T. Bertrand, F. Forget, O. M. Umurhan, J. M. Moore, L. A. Young, S. Protopapa, W. M. Grundy, B. Schmitt, R. D. Dhingra, R. P. Binzel, A. M. Earle, D. P. Cruikshank, S. A. Stern, H. A. Weaver, K. Ennico, C. B. Olkin, and New Horizons Science Team. The CH4 cycles on Pluto over seasonal and astronomical timescales. Icarus, 329:148-165, 2019. [ bib | DOI | arXiv | ADS link ]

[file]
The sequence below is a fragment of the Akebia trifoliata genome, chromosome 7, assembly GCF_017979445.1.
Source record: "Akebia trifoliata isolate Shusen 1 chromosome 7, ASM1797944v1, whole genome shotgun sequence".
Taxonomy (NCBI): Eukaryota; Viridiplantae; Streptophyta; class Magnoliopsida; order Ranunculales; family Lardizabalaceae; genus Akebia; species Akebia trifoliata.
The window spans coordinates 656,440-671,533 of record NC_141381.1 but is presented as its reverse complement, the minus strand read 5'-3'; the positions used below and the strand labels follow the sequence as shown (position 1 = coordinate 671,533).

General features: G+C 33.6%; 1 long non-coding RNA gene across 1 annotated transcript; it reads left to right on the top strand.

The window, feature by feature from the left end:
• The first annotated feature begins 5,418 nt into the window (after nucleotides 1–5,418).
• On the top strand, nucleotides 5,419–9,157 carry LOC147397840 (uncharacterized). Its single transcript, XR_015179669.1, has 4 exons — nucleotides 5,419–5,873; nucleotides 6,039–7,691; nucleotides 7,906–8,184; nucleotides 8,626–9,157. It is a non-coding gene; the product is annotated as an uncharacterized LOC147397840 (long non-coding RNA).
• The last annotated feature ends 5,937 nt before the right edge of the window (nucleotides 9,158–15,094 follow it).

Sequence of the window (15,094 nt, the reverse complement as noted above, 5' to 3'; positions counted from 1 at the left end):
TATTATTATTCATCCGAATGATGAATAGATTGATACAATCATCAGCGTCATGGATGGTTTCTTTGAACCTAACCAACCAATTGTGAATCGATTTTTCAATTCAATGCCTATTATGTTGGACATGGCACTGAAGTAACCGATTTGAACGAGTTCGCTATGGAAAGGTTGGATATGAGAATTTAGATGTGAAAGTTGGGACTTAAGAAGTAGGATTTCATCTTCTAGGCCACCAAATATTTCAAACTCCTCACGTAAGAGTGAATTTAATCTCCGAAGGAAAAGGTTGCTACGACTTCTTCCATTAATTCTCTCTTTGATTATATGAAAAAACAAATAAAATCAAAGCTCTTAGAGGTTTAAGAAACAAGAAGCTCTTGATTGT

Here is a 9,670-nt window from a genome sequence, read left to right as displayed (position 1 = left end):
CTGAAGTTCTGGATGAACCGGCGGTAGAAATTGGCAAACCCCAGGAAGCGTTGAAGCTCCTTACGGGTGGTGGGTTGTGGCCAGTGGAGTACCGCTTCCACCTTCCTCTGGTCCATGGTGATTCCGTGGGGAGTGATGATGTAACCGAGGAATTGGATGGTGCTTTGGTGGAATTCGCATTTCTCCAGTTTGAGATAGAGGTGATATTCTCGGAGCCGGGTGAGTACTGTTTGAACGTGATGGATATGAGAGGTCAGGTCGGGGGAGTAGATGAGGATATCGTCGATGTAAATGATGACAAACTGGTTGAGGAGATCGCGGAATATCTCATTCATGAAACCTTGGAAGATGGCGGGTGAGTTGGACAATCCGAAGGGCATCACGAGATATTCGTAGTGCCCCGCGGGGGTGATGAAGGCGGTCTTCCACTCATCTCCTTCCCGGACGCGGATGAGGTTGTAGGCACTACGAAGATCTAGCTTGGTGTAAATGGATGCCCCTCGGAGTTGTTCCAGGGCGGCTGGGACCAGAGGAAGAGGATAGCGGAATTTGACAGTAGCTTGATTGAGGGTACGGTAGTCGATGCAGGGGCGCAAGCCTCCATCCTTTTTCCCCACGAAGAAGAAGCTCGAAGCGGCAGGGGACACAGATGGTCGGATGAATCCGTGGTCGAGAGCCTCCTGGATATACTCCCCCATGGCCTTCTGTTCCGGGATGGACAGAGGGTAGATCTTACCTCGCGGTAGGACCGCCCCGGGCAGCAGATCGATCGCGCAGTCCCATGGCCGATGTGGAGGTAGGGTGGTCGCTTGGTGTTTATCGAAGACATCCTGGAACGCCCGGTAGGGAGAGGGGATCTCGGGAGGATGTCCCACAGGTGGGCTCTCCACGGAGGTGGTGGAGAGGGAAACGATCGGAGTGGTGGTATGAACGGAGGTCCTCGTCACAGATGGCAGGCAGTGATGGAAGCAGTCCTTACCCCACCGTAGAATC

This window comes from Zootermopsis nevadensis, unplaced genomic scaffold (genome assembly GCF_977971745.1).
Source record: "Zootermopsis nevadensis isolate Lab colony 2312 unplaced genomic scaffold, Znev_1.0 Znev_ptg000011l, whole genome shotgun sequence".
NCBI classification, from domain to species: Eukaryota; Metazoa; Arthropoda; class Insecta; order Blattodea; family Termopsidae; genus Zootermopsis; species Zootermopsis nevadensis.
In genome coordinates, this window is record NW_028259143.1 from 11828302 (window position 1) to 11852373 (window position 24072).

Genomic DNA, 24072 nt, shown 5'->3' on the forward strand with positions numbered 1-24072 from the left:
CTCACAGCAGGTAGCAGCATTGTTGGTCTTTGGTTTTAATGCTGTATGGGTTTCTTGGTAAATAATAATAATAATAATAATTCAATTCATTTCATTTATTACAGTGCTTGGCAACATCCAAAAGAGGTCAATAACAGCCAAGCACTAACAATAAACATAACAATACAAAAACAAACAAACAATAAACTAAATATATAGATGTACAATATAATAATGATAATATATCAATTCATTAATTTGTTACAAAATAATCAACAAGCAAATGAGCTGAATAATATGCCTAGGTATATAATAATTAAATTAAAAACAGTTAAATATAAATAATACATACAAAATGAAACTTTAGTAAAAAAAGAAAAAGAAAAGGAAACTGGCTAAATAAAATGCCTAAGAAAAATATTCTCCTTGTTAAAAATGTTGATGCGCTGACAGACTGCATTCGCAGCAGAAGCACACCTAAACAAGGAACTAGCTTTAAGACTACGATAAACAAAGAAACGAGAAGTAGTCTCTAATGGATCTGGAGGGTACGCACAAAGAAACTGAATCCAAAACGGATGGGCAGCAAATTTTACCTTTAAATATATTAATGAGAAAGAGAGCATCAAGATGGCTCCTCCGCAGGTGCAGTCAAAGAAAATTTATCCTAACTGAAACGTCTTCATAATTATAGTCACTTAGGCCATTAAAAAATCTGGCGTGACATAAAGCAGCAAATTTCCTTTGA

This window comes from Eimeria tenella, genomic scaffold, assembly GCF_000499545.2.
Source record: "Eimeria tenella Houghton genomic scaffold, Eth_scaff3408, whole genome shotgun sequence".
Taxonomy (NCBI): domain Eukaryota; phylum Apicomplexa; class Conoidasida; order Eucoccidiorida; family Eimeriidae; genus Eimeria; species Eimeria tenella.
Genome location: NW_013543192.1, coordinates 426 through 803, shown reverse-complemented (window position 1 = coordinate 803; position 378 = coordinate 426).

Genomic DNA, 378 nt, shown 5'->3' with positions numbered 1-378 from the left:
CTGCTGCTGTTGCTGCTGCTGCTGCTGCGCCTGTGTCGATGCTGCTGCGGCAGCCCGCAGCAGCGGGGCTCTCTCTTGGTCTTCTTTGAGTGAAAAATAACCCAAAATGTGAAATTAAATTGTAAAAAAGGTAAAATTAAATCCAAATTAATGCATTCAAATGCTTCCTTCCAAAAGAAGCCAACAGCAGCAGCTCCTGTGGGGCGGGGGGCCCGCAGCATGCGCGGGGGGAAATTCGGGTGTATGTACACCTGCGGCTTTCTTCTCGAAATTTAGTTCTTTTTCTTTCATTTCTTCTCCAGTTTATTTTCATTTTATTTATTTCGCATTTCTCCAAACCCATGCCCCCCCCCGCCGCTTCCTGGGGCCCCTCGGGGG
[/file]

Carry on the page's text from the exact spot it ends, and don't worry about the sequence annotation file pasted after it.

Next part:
Pluto's surface is covered in numerous CH4 ice deposits, that vary in texture and brightness, as revealed by the New Horizons spacecraft as it flew by Pluto in July 2015. These observations suggest that CH4 on Pluto has a complex history, involving reservoirs of different composition, thickness and stability controlled by volatile processes occurring on different timescales. In order to interpret these observations, we use a Pluto volatile transport model able to simulate the cycles of N2 and CH4 ices over millions of years. By assuming fixed solid mixing ratios, we explore how changes in surface albedos, emissivities and thermal inertias impact volatile transport. This work is therefore a direct and natural continuation of the work by Bertrand et al. (2018), which only explored the N2 cycles. Results show that bright CH4 deposits can create cold traps for N2 ice outside Sputnik Planitia, leading to a strong coupling between the N2 and CH4 cycles. Depending on the assumed albedo for CH4 ice, the model predicts CH4 ice accumulation (1) at the same equatorial latitudes where the Bladed Terrain Deposits are observed, supporting the idea that these CH4-rich deposits are massive and perennial, or (2) at mid-latitudes (25deg- 70deg), forming a thick mantle which is consistent with New Horizons observations. In our simulations, both CH4 ice reservoirs are not in an equilibrium state and either one can dominate the other over long timescales, depending on the assumptions made for the CH4 albedo. This suggests that long-term volatile transport exists between the observed reservoirs. The model also reproduces the formation of N2 deposits at mid-latitudes and in the equatorial depressions surrounding the Bladed Terrain Deposits, as observed by New Horizons. At the poles, only seasonal CH4 and N2 deposits are obtained in Pluto's current orbital configuration. Finally, we show that Pluto's atmosphere always contained, over the last astronomical cycles, enough gaseous CH4 to absorb most of the incoming Lyman-α flux.